The blue acara is a hardy species but can be prone to ailments if they are fed a poor diet, are constantly stressed, or are kept in poor water conditions.
This species can develop digestion issues if they are fed a substandard diet.
Make sure this omnivore gets a good base of cichlid flakes or pellets combined with occasional live/frozen protein-rich foods and vegetables.
Ich presents as white spots on the fish’s body. It is caused by a parasite and can be cured by correcting poor water conditions and adding medication.
Another parasitic infection that acaras can get are skin flukes. These tiny critters burrow into your fish’s scales and cause redness or even labored breathing if in the gills.
Your fish can be prone to secondary bacterial infections, which may be your first indication that your fish has flukes.
Treat with medication purchased at your local fish store.
Blue acaras can also develop hole in the head disease. Curing your fish involves adding antibiotic medication to the water and paying close attention to water conditions and the diet your fish receives.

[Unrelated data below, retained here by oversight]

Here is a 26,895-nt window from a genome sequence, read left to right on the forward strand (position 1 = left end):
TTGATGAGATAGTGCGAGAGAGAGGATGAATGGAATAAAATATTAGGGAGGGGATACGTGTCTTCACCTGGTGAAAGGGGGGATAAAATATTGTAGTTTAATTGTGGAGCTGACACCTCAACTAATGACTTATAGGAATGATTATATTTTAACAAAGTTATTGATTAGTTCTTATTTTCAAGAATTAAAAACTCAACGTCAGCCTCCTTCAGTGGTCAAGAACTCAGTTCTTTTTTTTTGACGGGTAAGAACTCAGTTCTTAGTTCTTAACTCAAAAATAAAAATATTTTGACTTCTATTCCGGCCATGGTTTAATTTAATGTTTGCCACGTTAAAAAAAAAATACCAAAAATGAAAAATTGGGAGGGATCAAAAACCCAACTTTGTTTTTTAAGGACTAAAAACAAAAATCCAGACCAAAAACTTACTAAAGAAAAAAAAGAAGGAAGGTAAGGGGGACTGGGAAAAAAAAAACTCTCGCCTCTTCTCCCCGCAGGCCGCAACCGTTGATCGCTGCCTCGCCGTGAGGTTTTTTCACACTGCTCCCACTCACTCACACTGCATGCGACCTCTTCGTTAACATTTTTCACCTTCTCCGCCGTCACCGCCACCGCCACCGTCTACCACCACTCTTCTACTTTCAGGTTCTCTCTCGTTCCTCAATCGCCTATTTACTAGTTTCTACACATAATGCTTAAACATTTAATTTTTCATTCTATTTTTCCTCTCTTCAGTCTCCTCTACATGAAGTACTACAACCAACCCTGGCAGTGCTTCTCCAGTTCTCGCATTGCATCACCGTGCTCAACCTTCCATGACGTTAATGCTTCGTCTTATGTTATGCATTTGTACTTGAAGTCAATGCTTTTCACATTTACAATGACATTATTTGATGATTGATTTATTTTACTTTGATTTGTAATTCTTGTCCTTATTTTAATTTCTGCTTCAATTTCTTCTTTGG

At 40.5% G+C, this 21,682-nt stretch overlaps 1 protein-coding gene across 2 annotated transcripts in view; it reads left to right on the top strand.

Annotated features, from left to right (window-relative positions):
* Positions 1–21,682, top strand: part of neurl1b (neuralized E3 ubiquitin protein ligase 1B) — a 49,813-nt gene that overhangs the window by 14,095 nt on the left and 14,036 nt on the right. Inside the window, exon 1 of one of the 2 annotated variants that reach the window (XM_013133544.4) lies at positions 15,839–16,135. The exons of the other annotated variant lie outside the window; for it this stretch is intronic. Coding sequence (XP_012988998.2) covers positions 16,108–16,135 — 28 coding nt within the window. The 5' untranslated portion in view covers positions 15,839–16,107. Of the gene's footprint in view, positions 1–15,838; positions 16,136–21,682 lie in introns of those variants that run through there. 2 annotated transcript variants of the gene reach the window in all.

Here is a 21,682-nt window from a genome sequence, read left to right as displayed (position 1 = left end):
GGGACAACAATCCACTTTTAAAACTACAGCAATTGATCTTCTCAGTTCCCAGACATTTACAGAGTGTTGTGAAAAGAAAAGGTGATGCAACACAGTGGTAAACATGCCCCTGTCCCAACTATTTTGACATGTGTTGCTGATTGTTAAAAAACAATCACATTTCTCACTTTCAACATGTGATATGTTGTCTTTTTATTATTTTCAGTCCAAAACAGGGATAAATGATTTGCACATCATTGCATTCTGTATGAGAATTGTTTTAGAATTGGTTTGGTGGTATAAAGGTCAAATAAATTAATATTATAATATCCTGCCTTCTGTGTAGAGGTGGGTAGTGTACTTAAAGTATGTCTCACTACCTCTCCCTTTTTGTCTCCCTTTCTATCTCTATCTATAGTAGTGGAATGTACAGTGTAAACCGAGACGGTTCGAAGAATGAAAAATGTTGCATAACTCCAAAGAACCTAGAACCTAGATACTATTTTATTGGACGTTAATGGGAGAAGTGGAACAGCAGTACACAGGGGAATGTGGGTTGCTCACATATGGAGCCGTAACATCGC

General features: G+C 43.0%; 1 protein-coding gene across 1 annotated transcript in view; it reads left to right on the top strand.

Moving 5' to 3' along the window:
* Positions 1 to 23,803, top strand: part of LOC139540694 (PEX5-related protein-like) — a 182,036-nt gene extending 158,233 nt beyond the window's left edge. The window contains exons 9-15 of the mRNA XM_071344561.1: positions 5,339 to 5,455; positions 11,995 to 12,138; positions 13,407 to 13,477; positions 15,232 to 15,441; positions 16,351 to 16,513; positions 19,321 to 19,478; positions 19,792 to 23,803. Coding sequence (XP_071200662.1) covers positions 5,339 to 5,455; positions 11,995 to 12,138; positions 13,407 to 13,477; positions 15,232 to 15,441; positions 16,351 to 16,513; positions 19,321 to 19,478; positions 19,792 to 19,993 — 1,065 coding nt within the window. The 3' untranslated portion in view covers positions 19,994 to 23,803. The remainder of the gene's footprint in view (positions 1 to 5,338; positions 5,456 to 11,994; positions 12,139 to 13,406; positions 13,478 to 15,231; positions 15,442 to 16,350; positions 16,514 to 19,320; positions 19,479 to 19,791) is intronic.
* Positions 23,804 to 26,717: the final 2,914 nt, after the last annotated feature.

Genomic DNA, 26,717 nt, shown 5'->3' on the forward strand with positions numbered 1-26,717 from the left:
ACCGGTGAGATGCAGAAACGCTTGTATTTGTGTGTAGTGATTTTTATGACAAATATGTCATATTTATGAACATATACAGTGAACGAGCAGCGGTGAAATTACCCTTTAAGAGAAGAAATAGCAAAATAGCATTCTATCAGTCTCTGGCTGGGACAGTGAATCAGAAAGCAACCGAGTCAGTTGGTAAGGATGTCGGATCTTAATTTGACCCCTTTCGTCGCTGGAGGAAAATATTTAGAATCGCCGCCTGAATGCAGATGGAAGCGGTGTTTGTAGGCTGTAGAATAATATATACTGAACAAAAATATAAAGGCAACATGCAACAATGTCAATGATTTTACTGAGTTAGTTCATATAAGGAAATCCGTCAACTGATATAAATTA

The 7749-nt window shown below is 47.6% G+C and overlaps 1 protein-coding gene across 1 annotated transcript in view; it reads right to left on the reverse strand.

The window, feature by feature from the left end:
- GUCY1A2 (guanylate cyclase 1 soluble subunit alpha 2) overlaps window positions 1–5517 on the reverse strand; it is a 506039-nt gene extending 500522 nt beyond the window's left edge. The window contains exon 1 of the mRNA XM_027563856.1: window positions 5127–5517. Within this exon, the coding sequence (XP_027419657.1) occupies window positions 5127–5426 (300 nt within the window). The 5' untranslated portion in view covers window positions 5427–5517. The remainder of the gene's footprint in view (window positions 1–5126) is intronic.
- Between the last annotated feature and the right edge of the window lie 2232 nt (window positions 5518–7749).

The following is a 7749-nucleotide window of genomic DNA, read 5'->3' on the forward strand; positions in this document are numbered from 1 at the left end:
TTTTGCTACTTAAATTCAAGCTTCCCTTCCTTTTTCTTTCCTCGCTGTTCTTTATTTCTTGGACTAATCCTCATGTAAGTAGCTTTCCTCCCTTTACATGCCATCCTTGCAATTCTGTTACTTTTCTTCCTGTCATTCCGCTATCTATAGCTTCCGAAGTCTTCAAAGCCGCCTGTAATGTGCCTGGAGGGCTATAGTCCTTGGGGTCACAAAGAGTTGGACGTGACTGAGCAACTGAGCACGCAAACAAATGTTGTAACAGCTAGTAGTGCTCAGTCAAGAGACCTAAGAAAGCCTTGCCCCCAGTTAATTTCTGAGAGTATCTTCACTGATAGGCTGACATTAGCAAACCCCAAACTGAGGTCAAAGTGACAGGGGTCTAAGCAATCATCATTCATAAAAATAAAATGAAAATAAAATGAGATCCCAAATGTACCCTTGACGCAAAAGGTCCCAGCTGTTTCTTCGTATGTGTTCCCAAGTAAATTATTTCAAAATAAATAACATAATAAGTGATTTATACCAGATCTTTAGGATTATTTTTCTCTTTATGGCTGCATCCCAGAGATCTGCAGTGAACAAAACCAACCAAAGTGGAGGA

Frequently Asked Questions
Can the electric blue acara live with angelfish?
This pairing generates a range of responses and may, in the end, come down to the individual temperaments of the fish.
Some aquarists have successfully kept these two species together with the caveat to watch for aggression from the angelfish.
Although this aggression is mostly centered on their own, angelfish can turn on other species when they are breeding, just as the electric blue acara can.
Keeping a group of six angelfish can help to spread out the aggression.
Other aquarists say this pairing is risky as the angelfish can be too aggressive.
If you adhere to recommended tank and group sizes, then this pairing may work out just fine.
However, it’s better to have a backup plan if aggression cannot be controlled.
The electric blue acara is an appealing addition to a home aquarium on many levels.
They are active and curious in nature and have coloration that draws the eye. Their temperament makes them easy to pair with numerous different species.
They tend to get along well with their tank mates, and although they are diggers, they are safe around well-secured aquatic plants.
At a cost ranging from $6 to $15 per fish, they can easily become a part of your single species or community tank.
If you have kept electric blue acaras in the past or currently have some in your tank, drop us a note below!
What is your favorite fish to pair them with in your community tank?